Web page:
A new kind of helmet cover showed up with the letter E on it. These were for the Ersatz Infantry Regiments. While this should be readily identifiable. It was in no way universally used. Pictures of Uberzugs with such a letter are relatively rare. Seems to me to be a Saxon thing.
Here you have two individuals from the same Ersatz unit that had different helmet covers.
Here we have an ersatz unit with spikes on their helmets and some with long handled shovels and others not. Are they infantry or pioneer? There is an Ersatz Inf. Reg. 24….Saxon.
Landsturm units on mobilization had their own headgear problems. The landsturm was originally supposed to have an oilskin watch cap. Initially there were problems getting this kind of headgear alone. Landsturm troops are often seen in older shakos. There were Uberzug’s for the watch caps. They do not seem to have been universally issued.
An AKO of 14 April 1915 seems to be the introduction of the Maltese cross for the Landsturm.

This added another layer of confusion to the identification of the Uberzug. Underneath the cross was supposed to be the battalion number. The identification of a battalion, without the identification of the corps makes photograph or artifact identification very difficult.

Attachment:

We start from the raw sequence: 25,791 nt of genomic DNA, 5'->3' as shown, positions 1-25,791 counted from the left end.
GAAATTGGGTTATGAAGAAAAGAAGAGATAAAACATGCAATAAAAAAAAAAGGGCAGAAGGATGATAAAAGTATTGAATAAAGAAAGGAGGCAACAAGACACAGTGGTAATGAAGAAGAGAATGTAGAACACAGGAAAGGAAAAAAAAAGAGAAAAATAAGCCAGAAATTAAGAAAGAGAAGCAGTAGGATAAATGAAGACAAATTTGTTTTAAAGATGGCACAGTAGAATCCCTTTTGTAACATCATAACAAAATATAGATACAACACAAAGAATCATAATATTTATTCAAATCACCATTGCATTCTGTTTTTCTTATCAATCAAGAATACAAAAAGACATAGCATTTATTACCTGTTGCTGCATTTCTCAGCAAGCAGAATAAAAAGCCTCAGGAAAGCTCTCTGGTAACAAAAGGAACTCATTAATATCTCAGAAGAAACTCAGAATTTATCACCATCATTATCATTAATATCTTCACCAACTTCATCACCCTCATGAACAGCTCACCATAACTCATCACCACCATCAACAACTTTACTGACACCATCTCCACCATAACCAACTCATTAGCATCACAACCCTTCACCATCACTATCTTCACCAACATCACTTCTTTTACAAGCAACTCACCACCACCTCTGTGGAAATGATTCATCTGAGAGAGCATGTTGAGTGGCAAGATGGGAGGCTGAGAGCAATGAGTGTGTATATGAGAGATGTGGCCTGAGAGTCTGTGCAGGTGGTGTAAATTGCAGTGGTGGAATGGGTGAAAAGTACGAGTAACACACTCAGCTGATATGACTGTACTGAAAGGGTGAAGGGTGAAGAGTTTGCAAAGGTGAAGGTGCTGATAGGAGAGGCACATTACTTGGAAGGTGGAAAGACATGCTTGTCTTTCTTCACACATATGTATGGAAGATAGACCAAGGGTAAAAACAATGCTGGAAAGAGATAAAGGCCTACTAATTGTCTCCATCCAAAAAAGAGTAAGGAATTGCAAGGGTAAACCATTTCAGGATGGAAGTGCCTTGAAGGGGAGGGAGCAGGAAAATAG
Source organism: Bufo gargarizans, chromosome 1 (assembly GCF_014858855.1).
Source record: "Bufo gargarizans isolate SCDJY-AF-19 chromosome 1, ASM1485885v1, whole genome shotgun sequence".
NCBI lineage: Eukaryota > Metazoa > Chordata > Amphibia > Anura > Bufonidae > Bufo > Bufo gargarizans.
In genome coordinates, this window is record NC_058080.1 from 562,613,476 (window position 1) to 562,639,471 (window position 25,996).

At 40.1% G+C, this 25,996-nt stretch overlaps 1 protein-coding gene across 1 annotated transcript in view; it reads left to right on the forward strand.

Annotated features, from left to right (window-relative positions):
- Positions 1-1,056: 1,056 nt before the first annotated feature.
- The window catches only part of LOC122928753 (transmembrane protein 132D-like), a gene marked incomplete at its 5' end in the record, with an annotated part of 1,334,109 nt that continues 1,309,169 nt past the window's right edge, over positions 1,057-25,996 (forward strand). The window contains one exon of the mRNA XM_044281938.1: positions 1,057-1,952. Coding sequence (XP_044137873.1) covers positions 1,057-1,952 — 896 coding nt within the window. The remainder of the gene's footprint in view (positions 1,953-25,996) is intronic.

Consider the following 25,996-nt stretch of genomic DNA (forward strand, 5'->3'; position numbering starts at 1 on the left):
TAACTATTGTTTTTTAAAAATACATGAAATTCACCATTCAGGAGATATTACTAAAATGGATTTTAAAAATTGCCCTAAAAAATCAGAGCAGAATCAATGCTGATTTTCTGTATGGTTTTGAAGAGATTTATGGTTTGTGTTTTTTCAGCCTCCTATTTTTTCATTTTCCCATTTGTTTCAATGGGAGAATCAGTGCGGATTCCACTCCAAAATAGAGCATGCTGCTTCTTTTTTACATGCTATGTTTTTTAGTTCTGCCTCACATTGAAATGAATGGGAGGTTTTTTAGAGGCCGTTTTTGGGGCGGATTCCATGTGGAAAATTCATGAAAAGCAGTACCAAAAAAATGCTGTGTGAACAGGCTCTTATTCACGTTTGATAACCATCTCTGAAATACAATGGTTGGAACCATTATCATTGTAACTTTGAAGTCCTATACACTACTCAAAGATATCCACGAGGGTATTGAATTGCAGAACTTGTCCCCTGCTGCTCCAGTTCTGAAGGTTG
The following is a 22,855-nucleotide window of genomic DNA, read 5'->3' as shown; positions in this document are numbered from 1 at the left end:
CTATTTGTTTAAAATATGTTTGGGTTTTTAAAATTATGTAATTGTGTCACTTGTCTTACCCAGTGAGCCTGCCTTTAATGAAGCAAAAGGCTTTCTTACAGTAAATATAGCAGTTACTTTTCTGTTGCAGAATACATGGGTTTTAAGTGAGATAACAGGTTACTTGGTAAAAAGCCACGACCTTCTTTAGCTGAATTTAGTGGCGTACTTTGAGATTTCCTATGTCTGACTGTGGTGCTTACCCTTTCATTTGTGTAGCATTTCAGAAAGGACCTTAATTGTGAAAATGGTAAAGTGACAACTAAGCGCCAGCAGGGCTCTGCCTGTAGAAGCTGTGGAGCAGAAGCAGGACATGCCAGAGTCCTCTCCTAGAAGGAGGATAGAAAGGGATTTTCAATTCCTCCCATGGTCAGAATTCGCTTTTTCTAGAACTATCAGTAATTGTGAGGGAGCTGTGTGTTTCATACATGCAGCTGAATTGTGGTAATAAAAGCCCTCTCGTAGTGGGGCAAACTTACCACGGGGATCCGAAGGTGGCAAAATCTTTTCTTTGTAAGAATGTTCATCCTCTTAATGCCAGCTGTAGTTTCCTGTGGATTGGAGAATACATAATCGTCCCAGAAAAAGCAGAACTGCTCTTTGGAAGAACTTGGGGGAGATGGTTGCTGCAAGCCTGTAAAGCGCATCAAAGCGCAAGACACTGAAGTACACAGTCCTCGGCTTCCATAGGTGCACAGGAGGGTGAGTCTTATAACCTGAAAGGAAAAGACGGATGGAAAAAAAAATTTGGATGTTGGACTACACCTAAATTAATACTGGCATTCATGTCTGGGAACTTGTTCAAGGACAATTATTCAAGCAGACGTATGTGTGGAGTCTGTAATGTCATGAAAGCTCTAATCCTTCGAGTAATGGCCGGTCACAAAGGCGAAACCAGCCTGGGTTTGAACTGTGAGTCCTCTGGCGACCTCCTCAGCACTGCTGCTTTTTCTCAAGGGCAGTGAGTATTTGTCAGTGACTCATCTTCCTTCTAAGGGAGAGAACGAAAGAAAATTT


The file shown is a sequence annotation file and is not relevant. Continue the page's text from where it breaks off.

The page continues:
Landsturm units did not just jump into the cross. There are other landsturm units that have both the corps and the battalion identification on them.

Corps units that did not have battalion numbers assigned, in some cases, had only the corps on the Uberzug.
28 June 1915, an AKO allegedly changed the field cover to the M15 model with removable spike. This would make a lot of sense and corresponds allegedly to the changing of the helmet itself. The problem is that there was no AKO. This is called a two-part Uberzug. The two parts are: 1. the body with half moon shaped slits to allow the chin strap to pass through and be shown in the front. 2. A removable spike or ball cover that can be placed on the hemet and attached through an elastic type band. Conventional wisdom generally places any helmet strap visible over the cover as a two-part Uberzug. This also allowed the helmet to be worn without the spike and still be covered by the Uberzug. Paragraph 15 of the 21 September 1915 AKO requires all helmets and tschapskas to have removable tops. This is the only AKO in the 1915 AVB that relates to the M15 style helmet. Old myths die hard.